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Update: Inspect router-generated traffic

In my previous post, I've described how you can get a very clean configuration with no holes in your Internet-facing access-list if you have IOS release that supports inspection of router-generated traffic. As it turns out, my solution was not complete - you could not ping from the router. On top of inspecting UDP and TCP traffic (as is usually done), you also have to inspect ICMP traffic that the router uses for pings.

Furthermore, if you use any protocols that have separate control and data sessions (for example, FTP, H.323 or SIP), you have to list them before tcp or udp keywords, otherwise their control streams will not be inspected and there will be no provision for data sessions.

ip inspect name Internet ftp
ip inspect name Internet h.323 router-traffic
ip inspect name Internet sip router-traffic
ip inspect name Internet tcp router-traffic
ip inspect name Internet udp router-traffic
ip inspect name Internet icmp router-traffic
interface FastEthernet0/0
ip access-group Internet in
ip inspect Internet out
ip access-list extended Internet
deny ip any any


  1. Hello -

    Nice work...Inverse mask was the only option when configuring network statements under OSFP, both options were not always available. I'm not real sure which IOS version Cisco introduced the new option.

    Just thought to add the comments in case people do run into older versions.

    Keep up the good work.

  2. The previous comment probably relates to this post.

  3. Thanks for this article Ivan. Always knew there had to be a better way than using PBR tied to a Loopback to force CBAC inspection of the router originated traffic.

  4. Hi,

    thanks for nice post, but i have two question.

    1) Is there any chance to inspect L2L IPsec tunell which originate at the router. I know that i can inspect UDP by using "ip inspect name OUTSIDE-ROUTER udp router-traffic" but what about ESP?

    2) How can i firewalling traffic which is routed to IPsec VPN tunell?

    Thanks for reply.

  5. You cannot inspect ESP traffic, you have to allow it explicitely in the inbound access list (access-list Internet in my example).

    As for inspecting IPSec traffic: if you're using crypto maps on the public interface, the traffic will have to pass the inspection and inbound access list anyway; if you're using a protected tunnel interface, you can configure access list and ip inspect on the tunnel interface.

  6. Hi there!
    And thanks for all the info!

    I found some problem with ip inspect and router originated tftp traffic.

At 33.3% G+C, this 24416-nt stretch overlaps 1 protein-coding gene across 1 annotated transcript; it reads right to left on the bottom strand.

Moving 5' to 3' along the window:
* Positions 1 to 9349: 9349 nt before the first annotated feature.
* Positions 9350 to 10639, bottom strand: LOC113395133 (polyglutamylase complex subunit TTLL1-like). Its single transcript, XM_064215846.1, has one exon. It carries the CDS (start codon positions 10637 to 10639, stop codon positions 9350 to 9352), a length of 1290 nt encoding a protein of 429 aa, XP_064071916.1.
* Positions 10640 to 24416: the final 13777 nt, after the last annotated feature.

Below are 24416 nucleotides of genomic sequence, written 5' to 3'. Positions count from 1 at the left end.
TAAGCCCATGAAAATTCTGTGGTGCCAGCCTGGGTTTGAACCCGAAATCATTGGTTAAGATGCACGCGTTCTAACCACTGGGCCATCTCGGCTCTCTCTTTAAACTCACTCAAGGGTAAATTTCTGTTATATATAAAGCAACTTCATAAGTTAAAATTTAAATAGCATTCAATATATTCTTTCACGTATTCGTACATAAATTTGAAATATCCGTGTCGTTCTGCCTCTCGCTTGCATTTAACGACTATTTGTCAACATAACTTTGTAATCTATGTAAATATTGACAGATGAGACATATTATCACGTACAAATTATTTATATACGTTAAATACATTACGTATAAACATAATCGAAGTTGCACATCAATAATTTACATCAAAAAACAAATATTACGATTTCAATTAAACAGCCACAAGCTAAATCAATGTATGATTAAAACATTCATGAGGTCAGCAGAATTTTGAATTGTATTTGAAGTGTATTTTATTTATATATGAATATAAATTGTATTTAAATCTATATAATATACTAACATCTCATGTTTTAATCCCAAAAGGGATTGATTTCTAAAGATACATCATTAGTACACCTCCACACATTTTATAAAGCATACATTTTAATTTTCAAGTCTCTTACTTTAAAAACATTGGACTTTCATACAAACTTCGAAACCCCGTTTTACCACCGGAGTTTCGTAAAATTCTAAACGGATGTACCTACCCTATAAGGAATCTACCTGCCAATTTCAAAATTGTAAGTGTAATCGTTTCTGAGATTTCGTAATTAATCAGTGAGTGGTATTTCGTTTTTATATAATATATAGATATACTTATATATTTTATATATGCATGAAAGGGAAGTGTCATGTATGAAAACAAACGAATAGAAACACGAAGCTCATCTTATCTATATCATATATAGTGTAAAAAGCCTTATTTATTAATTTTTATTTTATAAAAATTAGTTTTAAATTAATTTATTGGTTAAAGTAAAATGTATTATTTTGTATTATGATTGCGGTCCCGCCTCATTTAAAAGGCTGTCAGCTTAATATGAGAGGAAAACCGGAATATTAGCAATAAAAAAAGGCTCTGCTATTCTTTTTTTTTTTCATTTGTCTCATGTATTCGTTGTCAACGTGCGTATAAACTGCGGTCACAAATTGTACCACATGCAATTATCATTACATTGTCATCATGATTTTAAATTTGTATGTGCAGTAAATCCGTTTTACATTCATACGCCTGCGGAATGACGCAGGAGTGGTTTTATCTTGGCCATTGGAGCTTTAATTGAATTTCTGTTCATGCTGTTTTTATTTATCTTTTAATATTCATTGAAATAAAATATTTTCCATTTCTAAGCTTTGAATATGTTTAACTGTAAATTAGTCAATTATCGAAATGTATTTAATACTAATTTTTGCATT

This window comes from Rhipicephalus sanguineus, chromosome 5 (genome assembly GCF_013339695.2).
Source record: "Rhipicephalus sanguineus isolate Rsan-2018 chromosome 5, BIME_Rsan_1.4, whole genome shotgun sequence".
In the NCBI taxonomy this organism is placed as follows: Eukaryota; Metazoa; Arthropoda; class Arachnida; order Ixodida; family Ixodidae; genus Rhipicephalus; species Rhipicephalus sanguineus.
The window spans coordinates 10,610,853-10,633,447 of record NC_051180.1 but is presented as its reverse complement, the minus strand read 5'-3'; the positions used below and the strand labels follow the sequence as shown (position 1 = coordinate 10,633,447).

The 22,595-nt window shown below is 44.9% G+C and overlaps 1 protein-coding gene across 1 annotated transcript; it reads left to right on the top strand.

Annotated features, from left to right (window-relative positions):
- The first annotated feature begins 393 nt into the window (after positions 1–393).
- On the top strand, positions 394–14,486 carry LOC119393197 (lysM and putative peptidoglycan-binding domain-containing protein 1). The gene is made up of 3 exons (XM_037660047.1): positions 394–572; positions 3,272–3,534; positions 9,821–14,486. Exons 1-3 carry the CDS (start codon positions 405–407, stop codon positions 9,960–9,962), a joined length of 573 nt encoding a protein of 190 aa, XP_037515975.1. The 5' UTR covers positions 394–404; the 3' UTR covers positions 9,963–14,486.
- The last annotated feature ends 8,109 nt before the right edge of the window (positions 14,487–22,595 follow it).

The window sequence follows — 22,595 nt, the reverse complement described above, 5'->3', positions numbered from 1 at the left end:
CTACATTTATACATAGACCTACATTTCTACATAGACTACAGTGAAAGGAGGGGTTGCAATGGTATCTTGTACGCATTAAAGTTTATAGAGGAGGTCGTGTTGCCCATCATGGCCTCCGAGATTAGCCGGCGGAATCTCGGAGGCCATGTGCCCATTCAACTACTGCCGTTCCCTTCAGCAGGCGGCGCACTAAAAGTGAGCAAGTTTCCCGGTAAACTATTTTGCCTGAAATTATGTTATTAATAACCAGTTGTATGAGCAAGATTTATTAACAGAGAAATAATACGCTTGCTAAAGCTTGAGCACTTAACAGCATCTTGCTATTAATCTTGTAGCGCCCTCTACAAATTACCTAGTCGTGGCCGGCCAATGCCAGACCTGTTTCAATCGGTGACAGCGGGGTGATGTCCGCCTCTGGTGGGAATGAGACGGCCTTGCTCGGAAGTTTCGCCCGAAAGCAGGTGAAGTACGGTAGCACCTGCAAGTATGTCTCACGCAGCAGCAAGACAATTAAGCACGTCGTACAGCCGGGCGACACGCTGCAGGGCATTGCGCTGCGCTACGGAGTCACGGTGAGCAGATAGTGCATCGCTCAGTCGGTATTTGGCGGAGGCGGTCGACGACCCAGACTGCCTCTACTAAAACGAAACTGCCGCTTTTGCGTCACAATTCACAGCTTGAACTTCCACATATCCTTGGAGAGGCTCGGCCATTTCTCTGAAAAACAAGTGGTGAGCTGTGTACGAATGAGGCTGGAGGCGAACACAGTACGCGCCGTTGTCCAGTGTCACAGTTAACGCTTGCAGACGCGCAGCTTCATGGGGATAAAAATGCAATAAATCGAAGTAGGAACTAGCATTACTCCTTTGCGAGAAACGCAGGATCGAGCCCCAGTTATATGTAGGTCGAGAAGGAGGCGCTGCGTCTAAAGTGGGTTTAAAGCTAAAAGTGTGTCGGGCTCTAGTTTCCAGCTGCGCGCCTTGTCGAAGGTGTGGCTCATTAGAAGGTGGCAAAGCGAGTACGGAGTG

I start a copy ru tftp: and I see that the CBAC opens that connection. But the tftp server does not respond from the same server port! thus, the ip inspect does not work here.

    Example packets:
    tftp server:

    udp ->
    udp ->

    See that? the tftp server response came from another port!
    Any ideas how to fix this?


  7. This is how TFTP works. You would need "ip inspect name X tftp router-traffic" but that does not exist.

  8. Thanks Ivan.
    Strange thing... cisco didn't came up with a router-traffic option for tftp protocol inspection.

  9. Hi, I also encountered a "tftp" similar problem when router was DNS server for the internal network. Ideal would have been a "ip inspect name X dns router-traffic" but it does not exist either. Fortunately, in this case, "ip inspect name X udp router-traffic" is enough.

  10. Marious -- Thank you so much for pointing this out!

  11. Ivan I can't thank you enough for this article - I was going spare trying to configure for a small office WAN. I have a problem though when rebooting my Cisco 867 router. Essentially all inside NAT translations will not work until I do the following on the outside interface GigabitEthernet2

    no ip access-group Internet in
    ip access-group Internet in

    It's like there is an ordering problem only resolved by deleting and reapplying the access-group. My interface definition looks like this - I've checked the running-config and the boot up config and the order is identical:

    ip inspect name Internet-out icmp router-traffic
    ip inspect name Internet-out tcp router-traffic
    ip inspect name Internet-out udp router-traffic

    interface GigabitEthernet2
    description PrimaryWANDesc_iiNet NBN
    ip address dhcp
    ip access-group Internet in
    no ip unreachables
    ip inspect Internet-out out
    ip nat outside
    ip virtual-reassembly in
    duplex auto
    speed auto
    no cdp enable

    Any pointers? Is this some type of known bug?

    1. Looks like a bug to me. Known one? I wouldn't know. Anyway, here's how you might implement a workaround:


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